I don’t know about you but I’m particularly fond of things that I buy on sale, and not just any sale, but huge 75% off type savings. It can be a truly religious experience for me 😉
One of the things I struggle with is the “love thy neighbor like yourself” concept. This struggle has become more obvious to me since attending the Quaker meetings. Each Sunday there is a gentleman who stands up at the end of the meeting to ask us to hold in the light whoever the state of Texas is about to execute. I’m very much against the death penalty and I admire this man who can think of these criminals in such a caring way. I’m not sure I am able to do this with as much sincerity.
I was thinking about this concept while driving down a busy street the other day. As I looked at my surroundings, trees, people at a bus stop, birds sitting on a telephone pole I felt nothing for them, other than idle curiosity. I wondered what it would be like to really care for each of these people/things. What if I could love them like they were mine, like my own children, like something that was 75% off!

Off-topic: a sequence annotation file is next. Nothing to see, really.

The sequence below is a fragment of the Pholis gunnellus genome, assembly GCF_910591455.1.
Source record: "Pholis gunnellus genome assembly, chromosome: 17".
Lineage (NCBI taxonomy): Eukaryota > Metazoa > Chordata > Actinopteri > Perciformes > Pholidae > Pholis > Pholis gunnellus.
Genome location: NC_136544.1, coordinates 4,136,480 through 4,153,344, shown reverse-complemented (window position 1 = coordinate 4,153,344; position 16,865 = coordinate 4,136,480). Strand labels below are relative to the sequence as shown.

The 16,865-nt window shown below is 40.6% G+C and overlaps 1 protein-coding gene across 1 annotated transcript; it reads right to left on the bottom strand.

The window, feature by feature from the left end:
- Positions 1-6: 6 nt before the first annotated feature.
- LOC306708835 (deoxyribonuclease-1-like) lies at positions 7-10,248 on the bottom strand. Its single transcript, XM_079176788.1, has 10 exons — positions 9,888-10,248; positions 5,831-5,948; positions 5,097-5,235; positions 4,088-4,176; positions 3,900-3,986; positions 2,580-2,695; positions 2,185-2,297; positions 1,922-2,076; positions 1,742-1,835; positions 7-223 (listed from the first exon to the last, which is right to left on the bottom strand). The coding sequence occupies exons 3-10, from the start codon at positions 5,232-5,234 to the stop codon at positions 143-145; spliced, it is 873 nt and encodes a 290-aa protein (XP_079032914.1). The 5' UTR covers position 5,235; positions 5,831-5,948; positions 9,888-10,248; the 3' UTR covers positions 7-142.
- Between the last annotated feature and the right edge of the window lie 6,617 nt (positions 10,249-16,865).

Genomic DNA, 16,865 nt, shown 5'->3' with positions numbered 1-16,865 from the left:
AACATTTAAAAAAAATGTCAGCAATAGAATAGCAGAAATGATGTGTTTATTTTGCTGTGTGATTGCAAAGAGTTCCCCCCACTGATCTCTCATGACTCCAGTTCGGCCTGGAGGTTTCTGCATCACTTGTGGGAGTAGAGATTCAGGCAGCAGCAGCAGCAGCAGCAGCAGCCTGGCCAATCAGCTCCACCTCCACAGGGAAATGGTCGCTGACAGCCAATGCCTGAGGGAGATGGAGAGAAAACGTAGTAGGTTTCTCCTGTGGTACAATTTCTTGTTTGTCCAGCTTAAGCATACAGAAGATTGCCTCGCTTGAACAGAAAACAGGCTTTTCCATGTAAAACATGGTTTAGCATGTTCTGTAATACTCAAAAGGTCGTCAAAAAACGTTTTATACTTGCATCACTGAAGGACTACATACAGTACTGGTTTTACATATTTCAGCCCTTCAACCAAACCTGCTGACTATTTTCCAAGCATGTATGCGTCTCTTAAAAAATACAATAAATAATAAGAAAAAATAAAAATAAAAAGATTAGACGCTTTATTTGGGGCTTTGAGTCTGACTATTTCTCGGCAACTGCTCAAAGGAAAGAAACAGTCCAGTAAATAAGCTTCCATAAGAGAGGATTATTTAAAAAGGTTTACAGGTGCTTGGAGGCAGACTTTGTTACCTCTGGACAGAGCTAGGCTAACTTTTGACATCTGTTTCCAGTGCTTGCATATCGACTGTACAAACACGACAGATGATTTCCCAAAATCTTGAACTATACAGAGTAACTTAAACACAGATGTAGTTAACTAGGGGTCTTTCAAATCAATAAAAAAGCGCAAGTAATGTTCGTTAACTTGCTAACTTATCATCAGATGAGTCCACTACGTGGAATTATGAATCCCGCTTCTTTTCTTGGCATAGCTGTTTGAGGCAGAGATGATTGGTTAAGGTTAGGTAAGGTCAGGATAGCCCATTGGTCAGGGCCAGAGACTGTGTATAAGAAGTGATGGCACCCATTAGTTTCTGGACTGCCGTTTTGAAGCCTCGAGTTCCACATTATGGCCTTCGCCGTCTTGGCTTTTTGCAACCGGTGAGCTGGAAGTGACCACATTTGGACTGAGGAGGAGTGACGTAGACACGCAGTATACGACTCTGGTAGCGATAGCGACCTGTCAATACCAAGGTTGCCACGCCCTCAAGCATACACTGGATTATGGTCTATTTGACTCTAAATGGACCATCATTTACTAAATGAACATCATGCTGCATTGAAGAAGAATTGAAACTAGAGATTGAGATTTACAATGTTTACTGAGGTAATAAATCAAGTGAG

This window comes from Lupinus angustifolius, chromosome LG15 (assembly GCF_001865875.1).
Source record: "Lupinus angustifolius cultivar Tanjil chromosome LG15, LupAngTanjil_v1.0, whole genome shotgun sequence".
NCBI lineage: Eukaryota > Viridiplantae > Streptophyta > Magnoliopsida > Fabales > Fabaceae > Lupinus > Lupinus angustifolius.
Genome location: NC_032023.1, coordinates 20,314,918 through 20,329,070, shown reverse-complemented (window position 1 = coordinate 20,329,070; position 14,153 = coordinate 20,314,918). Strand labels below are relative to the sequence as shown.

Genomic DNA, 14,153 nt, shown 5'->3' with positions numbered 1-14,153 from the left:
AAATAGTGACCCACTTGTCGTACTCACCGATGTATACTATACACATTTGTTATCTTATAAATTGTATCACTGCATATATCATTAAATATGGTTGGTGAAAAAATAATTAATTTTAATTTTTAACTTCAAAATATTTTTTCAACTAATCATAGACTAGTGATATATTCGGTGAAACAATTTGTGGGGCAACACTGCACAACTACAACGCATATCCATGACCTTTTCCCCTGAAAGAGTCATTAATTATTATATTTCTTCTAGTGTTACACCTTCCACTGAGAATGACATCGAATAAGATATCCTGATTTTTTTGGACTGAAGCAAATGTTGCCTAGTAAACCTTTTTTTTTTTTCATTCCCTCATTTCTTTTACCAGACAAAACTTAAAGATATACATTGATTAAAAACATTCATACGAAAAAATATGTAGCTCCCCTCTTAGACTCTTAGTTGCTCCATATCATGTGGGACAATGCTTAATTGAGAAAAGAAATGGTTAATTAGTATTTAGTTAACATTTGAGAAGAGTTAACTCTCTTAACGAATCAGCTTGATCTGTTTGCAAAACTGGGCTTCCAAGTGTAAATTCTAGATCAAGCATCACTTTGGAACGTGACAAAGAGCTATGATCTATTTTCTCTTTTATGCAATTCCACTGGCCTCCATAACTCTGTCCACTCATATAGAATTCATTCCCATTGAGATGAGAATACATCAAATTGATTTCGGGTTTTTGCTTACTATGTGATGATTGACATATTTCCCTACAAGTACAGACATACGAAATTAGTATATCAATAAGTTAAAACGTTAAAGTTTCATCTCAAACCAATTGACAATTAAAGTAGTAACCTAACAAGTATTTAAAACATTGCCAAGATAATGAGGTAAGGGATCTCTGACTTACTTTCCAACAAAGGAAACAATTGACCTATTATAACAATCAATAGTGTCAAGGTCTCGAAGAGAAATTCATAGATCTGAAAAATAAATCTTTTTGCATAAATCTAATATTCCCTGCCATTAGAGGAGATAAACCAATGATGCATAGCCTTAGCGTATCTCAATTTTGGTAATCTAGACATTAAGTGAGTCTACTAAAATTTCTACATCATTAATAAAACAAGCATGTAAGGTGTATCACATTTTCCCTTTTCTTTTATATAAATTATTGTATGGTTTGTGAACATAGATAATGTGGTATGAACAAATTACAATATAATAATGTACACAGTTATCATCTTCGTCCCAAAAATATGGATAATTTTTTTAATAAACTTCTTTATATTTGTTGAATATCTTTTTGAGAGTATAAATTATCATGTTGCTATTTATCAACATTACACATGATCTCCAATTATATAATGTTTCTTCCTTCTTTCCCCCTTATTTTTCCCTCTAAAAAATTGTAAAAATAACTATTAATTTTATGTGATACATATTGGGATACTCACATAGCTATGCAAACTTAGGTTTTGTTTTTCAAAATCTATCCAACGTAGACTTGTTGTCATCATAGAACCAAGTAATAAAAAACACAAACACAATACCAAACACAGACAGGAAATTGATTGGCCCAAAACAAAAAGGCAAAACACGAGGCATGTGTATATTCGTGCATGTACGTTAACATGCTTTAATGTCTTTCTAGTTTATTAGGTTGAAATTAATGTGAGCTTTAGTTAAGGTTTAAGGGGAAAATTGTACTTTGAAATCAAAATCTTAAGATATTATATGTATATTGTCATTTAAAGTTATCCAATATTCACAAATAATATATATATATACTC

But if I had this much love for everything wouldn’t it blind me to the bad things in the world? Wouldn’t I become the type of person to only see good and miss the pain; making excuses for anything bad that happened because deep down everyone’s good. I’ve know people like this, it’s the opposite of the pessimist and far beyond the optimist, it’s the “nothing’s ever really wrong” uber happy people. I want to slap them, because ultimately if you see no pain you see nothing to change, nothing to fight for.
Maybe I was making excuses for why I didn’t have to care. I mean, I didn’t want to lose my perspective right? Caring too much might make me the disgusting uber happy person I dreaded. I didn’t want to not see pain and therefore not feel compelled to do anything about it. That was my excuse anyway.
Almost instantly I realized that it’s only in the caring that you truly see the pain. It is the love that opens you up to see and respond to someone else’s need. A need you probably didn’t even know existed until you loved them. As opposed to blinding me to all that was negative, it would open my eyes to the real and expansive understanding of human pain and love.
I actually started crying in traffic when I realized this. Such a simple concept that I had never grasped before.
I’m not at the point yet where I can see the positive side of everyone, but I work at it daily. And it certainly takes the religious experience out of shopping and puts it where it belongs.